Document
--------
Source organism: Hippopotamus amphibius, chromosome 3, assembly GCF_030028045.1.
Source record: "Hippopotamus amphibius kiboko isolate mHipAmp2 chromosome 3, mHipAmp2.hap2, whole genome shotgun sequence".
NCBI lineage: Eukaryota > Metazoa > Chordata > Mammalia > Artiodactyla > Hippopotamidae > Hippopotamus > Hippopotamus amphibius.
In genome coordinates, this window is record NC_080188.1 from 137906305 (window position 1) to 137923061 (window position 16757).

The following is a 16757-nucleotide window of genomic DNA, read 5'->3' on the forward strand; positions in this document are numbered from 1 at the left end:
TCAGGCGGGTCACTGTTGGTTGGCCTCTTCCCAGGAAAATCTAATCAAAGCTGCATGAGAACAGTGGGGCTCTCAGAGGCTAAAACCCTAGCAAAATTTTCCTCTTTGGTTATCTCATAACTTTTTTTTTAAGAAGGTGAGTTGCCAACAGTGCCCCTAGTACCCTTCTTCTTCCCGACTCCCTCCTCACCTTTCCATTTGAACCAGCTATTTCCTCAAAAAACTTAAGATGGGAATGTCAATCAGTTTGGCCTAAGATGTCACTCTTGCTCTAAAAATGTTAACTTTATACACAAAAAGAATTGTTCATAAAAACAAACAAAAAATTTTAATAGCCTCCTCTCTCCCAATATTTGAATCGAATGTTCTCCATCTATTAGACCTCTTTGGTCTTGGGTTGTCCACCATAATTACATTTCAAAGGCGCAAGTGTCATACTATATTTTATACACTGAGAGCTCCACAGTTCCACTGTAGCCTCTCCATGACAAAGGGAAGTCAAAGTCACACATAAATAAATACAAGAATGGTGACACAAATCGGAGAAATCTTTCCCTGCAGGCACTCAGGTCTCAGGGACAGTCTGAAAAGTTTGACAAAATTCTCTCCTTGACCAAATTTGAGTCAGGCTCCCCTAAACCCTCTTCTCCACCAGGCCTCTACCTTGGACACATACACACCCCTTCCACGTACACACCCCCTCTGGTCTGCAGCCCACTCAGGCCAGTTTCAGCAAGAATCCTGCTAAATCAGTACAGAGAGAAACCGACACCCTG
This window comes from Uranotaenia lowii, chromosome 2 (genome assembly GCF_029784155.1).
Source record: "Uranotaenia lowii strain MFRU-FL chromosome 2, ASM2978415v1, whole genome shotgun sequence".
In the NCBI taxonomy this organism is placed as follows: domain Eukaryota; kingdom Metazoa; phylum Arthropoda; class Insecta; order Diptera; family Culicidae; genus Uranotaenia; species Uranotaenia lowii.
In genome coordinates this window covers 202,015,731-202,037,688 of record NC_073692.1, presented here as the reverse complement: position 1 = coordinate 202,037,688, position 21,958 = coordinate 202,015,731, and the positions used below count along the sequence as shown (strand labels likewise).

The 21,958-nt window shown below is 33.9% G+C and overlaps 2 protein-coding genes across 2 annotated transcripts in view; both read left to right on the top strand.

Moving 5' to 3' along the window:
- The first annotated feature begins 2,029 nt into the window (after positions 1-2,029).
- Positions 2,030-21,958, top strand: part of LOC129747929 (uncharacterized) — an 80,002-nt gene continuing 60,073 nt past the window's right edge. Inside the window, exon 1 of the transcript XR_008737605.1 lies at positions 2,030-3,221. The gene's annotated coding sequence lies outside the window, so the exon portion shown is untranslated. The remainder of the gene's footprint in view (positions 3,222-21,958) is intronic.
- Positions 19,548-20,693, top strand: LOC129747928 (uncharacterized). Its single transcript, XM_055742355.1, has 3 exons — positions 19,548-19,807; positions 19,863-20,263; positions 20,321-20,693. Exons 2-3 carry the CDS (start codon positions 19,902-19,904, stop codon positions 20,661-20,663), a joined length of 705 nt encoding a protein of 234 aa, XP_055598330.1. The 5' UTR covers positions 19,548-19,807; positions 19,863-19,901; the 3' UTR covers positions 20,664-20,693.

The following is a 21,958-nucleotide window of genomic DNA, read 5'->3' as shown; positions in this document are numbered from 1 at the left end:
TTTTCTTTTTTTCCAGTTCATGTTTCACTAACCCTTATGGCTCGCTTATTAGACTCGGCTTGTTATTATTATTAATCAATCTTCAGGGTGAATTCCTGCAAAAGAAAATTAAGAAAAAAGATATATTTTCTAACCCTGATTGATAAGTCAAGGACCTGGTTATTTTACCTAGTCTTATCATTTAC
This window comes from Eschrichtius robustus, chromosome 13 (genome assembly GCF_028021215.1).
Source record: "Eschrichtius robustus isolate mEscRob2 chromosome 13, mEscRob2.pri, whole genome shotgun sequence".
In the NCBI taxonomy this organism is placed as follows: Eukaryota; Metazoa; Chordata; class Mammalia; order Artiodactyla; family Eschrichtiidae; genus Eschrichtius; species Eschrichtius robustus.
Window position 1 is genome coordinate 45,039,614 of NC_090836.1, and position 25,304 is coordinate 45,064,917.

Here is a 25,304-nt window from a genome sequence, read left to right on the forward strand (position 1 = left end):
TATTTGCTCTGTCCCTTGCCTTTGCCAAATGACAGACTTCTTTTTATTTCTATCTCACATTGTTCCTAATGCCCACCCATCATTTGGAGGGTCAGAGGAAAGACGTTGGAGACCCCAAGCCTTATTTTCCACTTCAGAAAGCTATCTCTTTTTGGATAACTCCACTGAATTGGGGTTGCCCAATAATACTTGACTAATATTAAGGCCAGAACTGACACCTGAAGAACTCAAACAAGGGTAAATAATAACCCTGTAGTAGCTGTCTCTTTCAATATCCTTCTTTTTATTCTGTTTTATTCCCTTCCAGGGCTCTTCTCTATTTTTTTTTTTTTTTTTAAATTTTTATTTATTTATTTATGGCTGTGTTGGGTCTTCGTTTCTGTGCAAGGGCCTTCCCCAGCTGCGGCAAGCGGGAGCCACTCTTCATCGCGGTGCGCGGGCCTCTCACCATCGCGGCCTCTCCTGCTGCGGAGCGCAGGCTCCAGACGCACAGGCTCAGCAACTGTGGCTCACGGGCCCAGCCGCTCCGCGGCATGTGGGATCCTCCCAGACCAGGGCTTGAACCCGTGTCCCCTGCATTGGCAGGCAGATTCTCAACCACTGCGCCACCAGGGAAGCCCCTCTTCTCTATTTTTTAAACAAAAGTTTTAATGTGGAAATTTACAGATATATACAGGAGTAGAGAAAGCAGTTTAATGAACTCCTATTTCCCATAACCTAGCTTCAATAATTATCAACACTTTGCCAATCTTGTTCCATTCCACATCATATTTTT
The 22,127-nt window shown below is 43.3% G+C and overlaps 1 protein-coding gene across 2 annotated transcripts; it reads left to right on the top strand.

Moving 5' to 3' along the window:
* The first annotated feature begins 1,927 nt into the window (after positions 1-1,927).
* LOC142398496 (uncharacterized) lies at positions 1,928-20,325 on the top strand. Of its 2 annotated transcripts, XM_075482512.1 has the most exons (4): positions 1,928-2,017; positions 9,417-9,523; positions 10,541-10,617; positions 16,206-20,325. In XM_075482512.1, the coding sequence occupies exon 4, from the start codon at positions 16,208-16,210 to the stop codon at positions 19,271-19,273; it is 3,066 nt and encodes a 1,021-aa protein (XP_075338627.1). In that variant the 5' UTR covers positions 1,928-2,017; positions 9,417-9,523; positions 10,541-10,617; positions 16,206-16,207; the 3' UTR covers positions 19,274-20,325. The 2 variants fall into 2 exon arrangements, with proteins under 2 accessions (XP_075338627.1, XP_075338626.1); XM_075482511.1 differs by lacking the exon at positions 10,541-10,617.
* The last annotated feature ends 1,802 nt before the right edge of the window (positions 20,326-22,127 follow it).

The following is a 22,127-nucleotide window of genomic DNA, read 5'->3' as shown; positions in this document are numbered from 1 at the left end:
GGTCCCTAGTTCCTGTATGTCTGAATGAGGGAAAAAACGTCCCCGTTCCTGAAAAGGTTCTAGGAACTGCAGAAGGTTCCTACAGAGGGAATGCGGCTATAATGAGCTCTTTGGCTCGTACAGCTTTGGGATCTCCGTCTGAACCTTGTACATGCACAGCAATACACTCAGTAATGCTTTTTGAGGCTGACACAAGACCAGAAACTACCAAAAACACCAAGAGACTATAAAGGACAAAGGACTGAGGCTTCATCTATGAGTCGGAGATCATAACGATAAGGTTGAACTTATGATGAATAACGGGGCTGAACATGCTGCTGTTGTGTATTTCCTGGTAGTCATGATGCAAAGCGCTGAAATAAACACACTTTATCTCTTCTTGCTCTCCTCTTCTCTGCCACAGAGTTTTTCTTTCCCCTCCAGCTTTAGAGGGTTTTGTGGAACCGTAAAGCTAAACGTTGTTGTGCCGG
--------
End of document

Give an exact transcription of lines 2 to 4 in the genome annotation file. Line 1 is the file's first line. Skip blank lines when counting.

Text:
Source record: "Hippopotamus amphibius kiboko isolate mHipAmp2 chromosome 3, mHipAmp2.hap2, whole genome shotgun sequence".
NCBI lineage: Eukaryota > Metazoa > Chordata > Mammalia > Artiodactyla > Hippopotamidae > Hippopotamus > Hippopotamus amphibius.
In genome coordinates, this window is record NC_080188.1 from 137906305 (window position 1) to 137923061 (window position 16757).